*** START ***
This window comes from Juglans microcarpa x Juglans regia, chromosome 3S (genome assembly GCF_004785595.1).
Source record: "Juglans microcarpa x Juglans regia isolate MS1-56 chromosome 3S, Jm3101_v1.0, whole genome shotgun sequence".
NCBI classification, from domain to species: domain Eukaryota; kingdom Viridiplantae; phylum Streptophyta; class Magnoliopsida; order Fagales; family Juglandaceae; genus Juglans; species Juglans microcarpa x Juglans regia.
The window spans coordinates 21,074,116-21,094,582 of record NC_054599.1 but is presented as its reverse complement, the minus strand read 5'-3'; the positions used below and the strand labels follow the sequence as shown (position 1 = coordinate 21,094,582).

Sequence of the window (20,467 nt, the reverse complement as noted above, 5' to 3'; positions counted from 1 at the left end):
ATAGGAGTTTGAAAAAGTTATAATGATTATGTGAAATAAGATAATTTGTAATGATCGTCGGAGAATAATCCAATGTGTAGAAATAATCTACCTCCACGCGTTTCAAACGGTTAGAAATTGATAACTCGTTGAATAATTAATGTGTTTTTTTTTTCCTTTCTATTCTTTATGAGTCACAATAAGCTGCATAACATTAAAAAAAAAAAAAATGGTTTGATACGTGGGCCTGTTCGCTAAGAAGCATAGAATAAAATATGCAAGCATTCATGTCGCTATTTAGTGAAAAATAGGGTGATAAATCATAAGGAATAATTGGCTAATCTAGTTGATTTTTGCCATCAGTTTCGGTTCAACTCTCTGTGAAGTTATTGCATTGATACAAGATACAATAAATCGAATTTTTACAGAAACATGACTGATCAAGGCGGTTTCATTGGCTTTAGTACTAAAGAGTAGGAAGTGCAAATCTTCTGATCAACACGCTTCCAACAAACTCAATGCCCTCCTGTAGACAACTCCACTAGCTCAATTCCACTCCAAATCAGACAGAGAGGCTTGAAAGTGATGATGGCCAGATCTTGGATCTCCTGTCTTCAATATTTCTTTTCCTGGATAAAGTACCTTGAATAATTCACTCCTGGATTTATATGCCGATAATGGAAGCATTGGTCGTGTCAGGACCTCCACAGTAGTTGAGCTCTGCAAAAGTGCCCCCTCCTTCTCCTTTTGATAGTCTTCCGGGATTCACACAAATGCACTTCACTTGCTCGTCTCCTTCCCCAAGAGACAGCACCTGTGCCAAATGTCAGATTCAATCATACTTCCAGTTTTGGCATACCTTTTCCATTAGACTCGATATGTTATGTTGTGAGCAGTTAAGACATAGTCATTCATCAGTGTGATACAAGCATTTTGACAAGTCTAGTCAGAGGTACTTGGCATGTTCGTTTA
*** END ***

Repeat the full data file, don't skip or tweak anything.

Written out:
This window comes from Juglans microcarpa x Juglans regia, chromosome 3S (genome assembly GCF_004785595.1).
Source record: "Juglans microcarpa x Juglans regia isolate MS1-56 chromosome 3S, Jm3101_v1.0, whole genome shotgun sequence".
NCBI classification, from domain to species: domain Eukaryota; kingdom Viridiplantae; phylum Streptophyta; class Magnoliopsida; order Fagales; family Juglandaceae; genus Juglans; species Juglans microcarpa x Juglans regia.
The window spans coordinates 21,074,116-21,094,582 of record NC_054599.1 but is presented as its reverse complement, the minus strand read 5'-3'; the positions used below and the strand labels follow the sequence as shown (position 1 = coordinate 21,094,582).

Sequence of the window (20,467 nt, the reverse complement as noted above, 5' to 3'; positions counted from 1 at the left end):
ATAGGAGTTTGAAAAAGTTATAATGATTATGTGAAATAAGATAATTTGTAATGATCGTCGGAGAATAATCCAATGTGTAGAAATAATCTACCTCCACGCGTTTCAAACGGTTAGAAATTGATAACTCGTTGAATAATTAATGTGTTTTTTTTTTCCTTTCTATTCTTTATGAGTCACAATAAGCTGCATAACATTAAAAAAAAAAAAAATGGTTTGATACGTGGGCCTGTTCGCTAAGAAGCATAGAATAAAATATGCAAGCATTCATGTCGCTATTTAGTGAAAAATAGGGTGATAAATCATAAGGAATAATTGGCTAATCTAGTTGATTTTTGCCATCAGTTTCGGTTCAACTCTCTGTGAAGTTATTGCATTGATACAAGATACAATAAATCGAATTTTTACAGAAACATGACTGATCAAGGCGGTTTCATTGGCTTTAGTACTAAAGAGTAGGAAGTGCAAATCTTCTGATCAACACGCTTCCAACAAACTCAATGCCCTCCTGTAGACAACTCCACTAGCTCAATTCCACTCCAAATCAGACAGAGAGGCTTGAAAGTGATGATGGCCAGATCTTGGATCTCCTGTCTTCAATATTTCTTTTCCTGGATAAAGTACCTTGAATAATTCACTCCTGGATTTATATGCCGATAATGGAAGCATTGGTCGTGTCAGGACCTCCACAGTAGTTGAGCTCTGCAAAAGTGCCCCCTCCTTCTCCTTTTGATAGTCTTCCGGGATTCACACAAATGCACTTCACTTGCTCGTCTCCTTCCCCAAGAGACAGCACCTGTGCCAAATGTCAGATTCAATCATACTTCCAGTTTTGGCATACCTTTTCCATTAGACTCGATATGTTATGTTGTGAGCAGTTAAGACATAGTCATTCATCAGTGTGATACAAGCATTTTGACAAGTCTAGTCAGAGGTACTTGGCATGTTCGTTTA